Sunday, August 5, 2018

Canoe, by Nancy Kress

[Anthology]
★★★☆☆ Average

(Exploration SF) The first human interstellar mission finds an icy moon that might host life. (6,450 words; Time: 21m)

Recommended By: GDozois+2

Although this was originally published in the UK in 2017, the first US Publication was in March 2018, so it should be eligible for the 2019 Hugo Awards at the 2019 WorldCon, to be held in Dublin.

"Canoe," by (edited by Nick Gevers), appeared in (RSR review), published on by .

Mini-Review (click to view--possible spoilers)

Pro: What makes the story memorable is the desperate situation of the aliens, who may not survive long enough for us to rescue them. As far as the plot goes, Rachael wants to find extraterrestrial life, but she finds intelligence as well, and she patches things up with her teammate too, which is about as close to a happy ending as it can get.

 “Sina and the Eel” is a real story from Samoan mythology. “E pupula mai, ou mata o le alelo!” means “You stare at me, with eyes like a demon!”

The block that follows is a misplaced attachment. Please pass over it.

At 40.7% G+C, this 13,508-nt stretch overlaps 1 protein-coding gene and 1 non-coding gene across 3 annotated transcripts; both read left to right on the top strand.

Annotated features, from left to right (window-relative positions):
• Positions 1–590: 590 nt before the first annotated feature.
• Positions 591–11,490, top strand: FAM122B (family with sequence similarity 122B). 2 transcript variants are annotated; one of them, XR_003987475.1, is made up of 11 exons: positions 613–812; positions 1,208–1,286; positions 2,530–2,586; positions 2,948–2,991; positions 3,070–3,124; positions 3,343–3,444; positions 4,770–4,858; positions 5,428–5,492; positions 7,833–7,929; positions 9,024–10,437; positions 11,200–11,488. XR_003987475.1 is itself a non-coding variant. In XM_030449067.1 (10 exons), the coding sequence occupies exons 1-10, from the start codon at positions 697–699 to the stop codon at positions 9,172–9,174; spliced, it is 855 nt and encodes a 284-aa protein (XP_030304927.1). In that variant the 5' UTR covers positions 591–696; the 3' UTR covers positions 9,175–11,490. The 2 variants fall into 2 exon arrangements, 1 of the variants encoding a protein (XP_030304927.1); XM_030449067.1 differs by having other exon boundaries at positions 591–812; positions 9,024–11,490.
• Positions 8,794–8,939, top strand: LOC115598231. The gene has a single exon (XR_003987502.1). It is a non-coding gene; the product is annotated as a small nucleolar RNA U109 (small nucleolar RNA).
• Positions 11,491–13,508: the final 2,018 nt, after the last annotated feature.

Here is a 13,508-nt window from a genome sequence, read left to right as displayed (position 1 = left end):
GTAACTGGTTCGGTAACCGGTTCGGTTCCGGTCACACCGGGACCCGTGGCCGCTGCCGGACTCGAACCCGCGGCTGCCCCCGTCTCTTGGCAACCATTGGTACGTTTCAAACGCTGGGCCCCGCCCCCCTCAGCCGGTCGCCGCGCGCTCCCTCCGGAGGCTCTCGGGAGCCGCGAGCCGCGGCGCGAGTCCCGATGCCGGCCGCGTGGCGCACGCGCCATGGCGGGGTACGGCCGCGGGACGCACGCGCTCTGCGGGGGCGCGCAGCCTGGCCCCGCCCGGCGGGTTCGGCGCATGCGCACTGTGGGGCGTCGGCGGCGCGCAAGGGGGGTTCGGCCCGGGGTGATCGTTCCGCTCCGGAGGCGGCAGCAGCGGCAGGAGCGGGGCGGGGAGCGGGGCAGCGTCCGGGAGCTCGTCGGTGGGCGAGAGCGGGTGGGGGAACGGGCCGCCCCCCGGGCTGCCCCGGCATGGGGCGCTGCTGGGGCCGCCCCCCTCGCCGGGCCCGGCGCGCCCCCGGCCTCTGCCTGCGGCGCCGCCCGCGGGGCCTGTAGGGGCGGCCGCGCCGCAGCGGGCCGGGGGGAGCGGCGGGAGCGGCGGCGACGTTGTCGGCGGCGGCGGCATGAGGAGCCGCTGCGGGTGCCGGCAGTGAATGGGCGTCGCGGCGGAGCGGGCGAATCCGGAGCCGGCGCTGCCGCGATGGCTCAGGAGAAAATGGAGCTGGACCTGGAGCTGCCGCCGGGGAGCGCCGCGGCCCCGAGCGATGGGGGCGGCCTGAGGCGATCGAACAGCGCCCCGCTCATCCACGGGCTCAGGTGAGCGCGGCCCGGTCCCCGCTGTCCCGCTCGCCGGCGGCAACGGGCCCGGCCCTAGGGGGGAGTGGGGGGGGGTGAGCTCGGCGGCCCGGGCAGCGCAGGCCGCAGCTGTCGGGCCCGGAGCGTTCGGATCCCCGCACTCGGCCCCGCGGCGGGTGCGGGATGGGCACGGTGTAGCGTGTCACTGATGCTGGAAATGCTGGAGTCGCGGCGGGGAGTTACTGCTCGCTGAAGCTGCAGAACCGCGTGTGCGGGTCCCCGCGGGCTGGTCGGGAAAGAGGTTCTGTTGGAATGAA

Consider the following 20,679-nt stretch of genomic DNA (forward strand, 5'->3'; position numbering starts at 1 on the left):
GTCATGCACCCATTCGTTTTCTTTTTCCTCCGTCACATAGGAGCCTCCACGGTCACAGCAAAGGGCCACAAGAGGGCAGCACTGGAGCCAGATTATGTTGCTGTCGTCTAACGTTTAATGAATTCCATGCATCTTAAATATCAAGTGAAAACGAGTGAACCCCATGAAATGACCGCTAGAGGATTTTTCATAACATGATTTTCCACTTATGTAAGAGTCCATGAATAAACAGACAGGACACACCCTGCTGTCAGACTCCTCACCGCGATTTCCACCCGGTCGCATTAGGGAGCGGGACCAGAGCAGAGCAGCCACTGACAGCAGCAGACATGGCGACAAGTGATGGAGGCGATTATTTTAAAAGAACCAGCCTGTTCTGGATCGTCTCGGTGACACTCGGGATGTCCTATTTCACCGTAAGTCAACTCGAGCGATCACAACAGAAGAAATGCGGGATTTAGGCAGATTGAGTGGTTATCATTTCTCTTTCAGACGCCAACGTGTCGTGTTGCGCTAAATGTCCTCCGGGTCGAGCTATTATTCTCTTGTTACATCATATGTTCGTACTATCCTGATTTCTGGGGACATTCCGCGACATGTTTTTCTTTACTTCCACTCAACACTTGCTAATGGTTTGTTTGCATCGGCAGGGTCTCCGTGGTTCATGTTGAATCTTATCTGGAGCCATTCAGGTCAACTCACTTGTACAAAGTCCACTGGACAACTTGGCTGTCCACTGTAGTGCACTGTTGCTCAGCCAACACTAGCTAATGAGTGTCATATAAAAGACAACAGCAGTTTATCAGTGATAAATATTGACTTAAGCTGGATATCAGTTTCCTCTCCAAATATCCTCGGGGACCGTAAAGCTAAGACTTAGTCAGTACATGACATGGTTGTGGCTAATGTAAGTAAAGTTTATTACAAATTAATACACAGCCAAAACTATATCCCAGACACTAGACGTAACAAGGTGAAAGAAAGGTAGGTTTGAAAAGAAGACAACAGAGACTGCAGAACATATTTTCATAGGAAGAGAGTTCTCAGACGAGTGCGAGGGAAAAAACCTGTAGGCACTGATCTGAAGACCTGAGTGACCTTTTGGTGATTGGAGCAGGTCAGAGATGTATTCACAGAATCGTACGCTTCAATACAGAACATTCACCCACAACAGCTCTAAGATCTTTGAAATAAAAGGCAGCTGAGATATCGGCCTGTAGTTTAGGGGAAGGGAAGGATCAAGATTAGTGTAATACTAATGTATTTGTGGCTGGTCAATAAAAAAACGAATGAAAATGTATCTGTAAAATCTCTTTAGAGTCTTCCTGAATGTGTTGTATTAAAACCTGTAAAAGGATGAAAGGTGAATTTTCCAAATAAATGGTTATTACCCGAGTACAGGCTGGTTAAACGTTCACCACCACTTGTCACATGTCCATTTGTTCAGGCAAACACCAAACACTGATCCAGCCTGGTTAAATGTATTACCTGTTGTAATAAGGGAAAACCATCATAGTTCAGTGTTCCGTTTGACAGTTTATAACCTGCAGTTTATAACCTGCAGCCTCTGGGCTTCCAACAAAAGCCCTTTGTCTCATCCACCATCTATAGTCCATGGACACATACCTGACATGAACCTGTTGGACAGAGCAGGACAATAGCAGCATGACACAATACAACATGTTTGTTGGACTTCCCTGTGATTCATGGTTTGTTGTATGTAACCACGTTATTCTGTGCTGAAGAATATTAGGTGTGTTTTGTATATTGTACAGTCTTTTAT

Con: None of the characters gets much development, and none of them does anything particularly noteworthy. They do their jobs and are witness to something amazing, but that’s all. It feels as though this might be the prologue to a much longer story someday, but it’s rather thin by itself.

For a hard SF story, this one has a lot of scientific details that are hard to believe:

First, It’s impossible to believe they’d send a human mission before sending probes, and the odds of finding an intelligent race just a few decades before its extinction are really remote.

Further, a planet can’t just get tired of orbiting its star and then wander off into space.

Given how far Canoe must be from the two dim primary stars, it’s very hard to believe its departure will have a measurable effect on its moon. Not only will the locals not go extinct, they probably won't even notice.

Finally, The meticulous description of the masses and orbits of the stars is messed up. Two stars, 3 AU apart, orbiting a common center of mass every 24.3 years must have a total mass of 0.046 (Sol = 1), but the larger of the two is described as having a mass of 0.05 all by itself, and the smaller cannot be lighter than 0.012 or it wouldn’t be a brown dwarf.

Other Reviews: Search Web, GoodReads.com
Nancy Kress Info: Interviews, Websites, ISFDB, FreeSFOnline

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